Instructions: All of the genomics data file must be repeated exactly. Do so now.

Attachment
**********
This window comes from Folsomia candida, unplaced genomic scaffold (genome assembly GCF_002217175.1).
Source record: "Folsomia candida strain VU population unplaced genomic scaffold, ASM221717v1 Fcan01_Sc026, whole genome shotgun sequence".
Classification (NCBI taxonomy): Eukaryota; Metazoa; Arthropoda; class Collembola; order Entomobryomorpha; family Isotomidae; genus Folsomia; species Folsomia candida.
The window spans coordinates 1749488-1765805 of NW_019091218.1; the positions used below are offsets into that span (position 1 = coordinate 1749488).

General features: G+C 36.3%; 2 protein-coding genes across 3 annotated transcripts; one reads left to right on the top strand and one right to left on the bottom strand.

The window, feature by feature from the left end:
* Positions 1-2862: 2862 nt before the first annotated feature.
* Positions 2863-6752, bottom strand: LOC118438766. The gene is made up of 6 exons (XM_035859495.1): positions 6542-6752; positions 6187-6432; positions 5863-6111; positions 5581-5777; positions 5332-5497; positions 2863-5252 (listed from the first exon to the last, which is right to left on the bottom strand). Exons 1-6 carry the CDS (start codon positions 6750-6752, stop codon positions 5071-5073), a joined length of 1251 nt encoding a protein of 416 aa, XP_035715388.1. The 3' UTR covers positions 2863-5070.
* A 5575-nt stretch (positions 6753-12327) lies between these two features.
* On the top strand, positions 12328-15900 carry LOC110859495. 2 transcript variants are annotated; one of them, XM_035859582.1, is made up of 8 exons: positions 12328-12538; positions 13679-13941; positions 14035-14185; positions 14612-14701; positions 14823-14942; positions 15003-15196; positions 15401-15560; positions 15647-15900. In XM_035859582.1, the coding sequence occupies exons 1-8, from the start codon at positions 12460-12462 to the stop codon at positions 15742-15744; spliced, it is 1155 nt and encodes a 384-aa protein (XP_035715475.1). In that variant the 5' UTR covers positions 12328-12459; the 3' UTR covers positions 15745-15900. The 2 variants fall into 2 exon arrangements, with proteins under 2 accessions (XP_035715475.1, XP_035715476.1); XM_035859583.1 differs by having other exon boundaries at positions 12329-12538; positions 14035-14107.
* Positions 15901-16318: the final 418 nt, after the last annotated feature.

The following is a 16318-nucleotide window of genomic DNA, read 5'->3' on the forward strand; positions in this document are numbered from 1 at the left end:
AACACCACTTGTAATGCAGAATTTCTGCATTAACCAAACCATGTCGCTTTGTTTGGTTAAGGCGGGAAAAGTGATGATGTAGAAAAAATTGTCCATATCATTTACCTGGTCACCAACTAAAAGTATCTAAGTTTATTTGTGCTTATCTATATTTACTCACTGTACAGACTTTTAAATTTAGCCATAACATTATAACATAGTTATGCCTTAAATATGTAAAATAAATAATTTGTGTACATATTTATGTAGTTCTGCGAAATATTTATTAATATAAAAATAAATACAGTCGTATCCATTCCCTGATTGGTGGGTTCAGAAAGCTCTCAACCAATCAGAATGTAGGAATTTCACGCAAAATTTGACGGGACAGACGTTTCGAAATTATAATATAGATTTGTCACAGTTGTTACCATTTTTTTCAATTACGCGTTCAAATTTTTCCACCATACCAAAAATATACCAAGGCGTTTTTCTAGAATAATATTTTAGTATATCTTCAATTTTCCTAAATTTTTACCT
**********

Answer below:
This window comes from Folsomia candida, unplaced genomic scaffold (genome assembly GCF_002217175.1).
Source record: "Folsomia candida strain VU population unplaced genomic scaffold, ASM221717v1 Fcan01_Sc026, whole genome shotgun sequence".
Classification (NCBI taxonomy): Eukaryota; Metazoa; Arthropoda; class Collembola; order Entomobryomorpha; family Isotomidae; genus Folsomia; species Folsomia candida.
The window spans coordinates 1749488-1765805 of NW_019091218.1; the positions used below are offsets into that span (position 1 = coordinate 1749488).

General features: G+C 36.3%; 2 protein-coding genes across 3 annotated transcripts; one reads left to right on the top strand and one right to left on the bottom strand.

The window, feature by feature from the left end:
* Positions 1-2862: 2862 nt before the first annotated feature.
* Positions 2863-6752, bottom strand: LOC118438766. The gene is made up of 6 exons (XM_035859495.1): positions 6542-6752; positions 6187-6432; positions 5863-6111; positions 5581-5777; positions 5332-5497; positions 2863-5252 (listed from the first exon to the last, which is right to left on the bottom strand). Exons 1-6 carry the CDS (start codon positions 6750-6752, stop codon positions 5071-5073), a joined length of 1251 nt encoding a protein of 416 aa, XP_035715388.1. The 3' UTR covers positions 2863-5070.
* A 5575-nt stretch (positions 6753-12327) lies between these two features.
* On the top strand, positions 12328-15900 carry LOC110859495. 2 transcript variants are annotated; one of them, XM_035859582.1, is made up of 8 exons: positions 12328-12538; positions 13679-13941; positions 14035-14185; positions 14612-14701; positions 14823-14942; positions 15003-15196; positions 15401-15560; positions 15647-15900. In XM_035859582.1, the coding sequence occupies exons 1-8, from the start codon at positions 12460-12462 to the stop codon at positions 15742-15744; spliced, it is 1155 nt and encodes a 384-aa protein (XP_035715475.1). In that variant the 5' UTR covers positions 12328-12459; the 3' UTR covers positions 15745-15900. The 2 variants fall into 2 exon arrangements, with proteins under 2 accessions (XP_035715475.1, XP_035715476.1); XM_035859583.1 differs by having other exon boundaries at positions 12329-12538; positions 14035-14107.
* Positions 15901-16318: the final 418 nt, after the last annotated feature.

The following is a 16318-nucleotide window of genomic DNA, read 5'->3' on the forward strand; positions in this document are numbered from 1 at the left end:
AACACCACTTGTAATGCAGAATTTCTGCATTAACCAAACCATGTCGCTTTGTTTGGTTAAGGCGGGAAAAGTGATGATGTAGAAAAAATTGTCCATATCATTTACCTGGTCACCAACTAAAAGTATCTAAGTTTATTTGTGCTTATCTATATTTACTCACTGTACAGACTTTTAAATTTAGCCATAACATTATAACATAGTTATGCCTTAAATATGTAAAATAAATAATTTGTGTACATATTTATGTAGTTCTGCGAAATATTTATTAATATAAAAATAAATACAGTCGTATCCATTCCCTGATTGGTGGGTTCAGAAAGCTCTCAACCAATCAGAATGTAGGAATTTCACGCAAAATTTGACGGGACAGACGTTTCGAAATTATAATATAGATTTGTCACAGTTGTTACCATTTTTTTCAATTACGCGTTCAAATTTTTCCACCATACCAAAAATATACCAAGGCGTTTTTCTAGAATAATATTTTAGTATATCTTCAATTTTCCTAAATTTTTACCT